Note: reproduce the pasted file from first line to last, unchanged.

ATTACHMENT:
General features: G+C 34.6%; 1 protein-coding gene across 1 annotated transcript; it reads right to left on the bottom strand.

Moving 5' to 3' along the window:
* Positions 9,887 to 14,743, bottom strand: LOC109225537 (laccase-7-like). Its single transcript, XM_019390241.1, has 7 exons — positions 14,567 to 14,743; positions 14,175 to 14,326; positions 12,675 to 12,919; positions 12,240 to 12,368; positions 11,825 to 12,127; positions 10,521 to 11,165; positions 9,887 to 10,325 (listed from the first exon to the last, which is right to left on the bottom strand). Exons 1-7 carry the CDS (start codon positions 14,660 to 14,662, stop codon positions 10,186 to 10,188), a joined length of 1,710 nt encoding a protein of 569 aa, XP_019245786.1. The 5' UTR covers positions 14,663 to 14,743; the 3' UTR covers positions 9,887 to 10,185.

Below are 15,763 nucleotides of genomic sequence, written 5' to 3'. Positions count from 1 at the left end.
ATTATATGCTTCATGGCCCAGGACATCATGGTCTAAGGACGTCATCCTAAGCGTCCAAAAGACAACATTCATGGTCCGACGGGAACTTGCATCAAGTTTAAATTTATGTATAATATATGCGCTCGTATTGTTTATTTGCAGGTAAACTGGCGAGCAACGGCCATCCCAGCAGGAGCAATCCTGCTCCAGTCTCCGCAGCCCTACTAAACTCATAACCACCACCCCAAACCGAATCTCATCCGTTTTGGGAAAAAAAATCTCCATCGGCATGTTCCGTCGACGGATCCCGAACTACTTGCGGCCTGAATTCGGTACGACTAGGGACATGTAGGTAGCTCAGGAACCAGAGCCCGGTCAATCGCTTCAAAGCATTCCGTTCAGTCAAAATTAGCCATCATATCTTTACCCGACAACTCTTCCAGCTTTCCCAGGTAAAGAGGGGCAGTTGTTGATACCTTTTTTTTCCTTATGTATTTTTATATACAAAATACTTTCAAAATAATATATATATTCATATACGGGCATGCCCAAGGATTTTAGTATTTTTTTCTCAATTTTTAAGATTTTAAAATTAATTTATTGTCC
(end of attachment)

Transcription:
General features: G+C 34.6%; 1 protein-coding gene across 1 annotated transcript; it reads right to left on the bottom strand.

Moving 5' to 3' along the window:
* Positions 9,887 to 14,743, bottom strand: LOC109225537 (laccase-7-like). Its single transcript, XM_019390241.1, has 7 exons — positions 14,567 to 14,743; positions 14,175 to 14,326; positions 12,675 to 12,919; positions 12,240 to 12,368; positions 11,825 to 12,127; positions 10,521 to 11,165; positions 9,887 to 10,325 (listed from the first exon to the last, which is right to left on the bottom strand). Exons 1-7 carry the CDS (start codon positions 14,660 to 14,662, stop codon positions 10,186 to 10,188), a joined length of 1,710 nt encoding a protein of 569 aa, XP_019245786.1. The 5' UTR covers positions 14,663 to 14,743; the 3' UTR covers positions 9,887 to 10,185.

Below are 15,763 nucleotides of genomic sequence, written 5' to 3'. Positions count from 1 at the left end.
ATTATATGCTTCATGGCCCAGGACATCATGGTCTAAGGACGTCATCCTAAGCGTCCAAAAGACAACATTCATGGTCCGACGGGAACTTGCATCAAGTTTAAATTTATGTATAATATATGCGCTCGTATTGTTTATTTGCAGGTAAACTGGCGAGCAACGGCCATCCCAGCAGGAGCAATCCTGCTCCAGTCTCCGCAGCCCTACTAAACTCATAACCACCACCCCAAACCGAATCTCATCCGTTTTGGGAAAAAAAATCTCCATCGGCATGTTCCGTCGACGGATCCCGAACTACTTGCGGCCTGAATTCGGTACGACTAGGGACATGTAGGTAGCTCAGGAACCAGAGCCCGGTCAATCGCTTCAAAGCATTCCGTTCAGTCAAAATTAGCCATCATATCTTTACCCGACAACTCTTCCAGCTTTCCCAGGTAAAGAGGGGCAGTTGTTGATACCTTTTTTTTCCTTATGTATTTTTATATACAAAATACTTTCAAAATAATATATATATTCATATACGGGCATGCCCAAGGATTTTAGTATTTTTTTCTCAATTTTTAAGATTTTAAAATTAATTTATTGTCC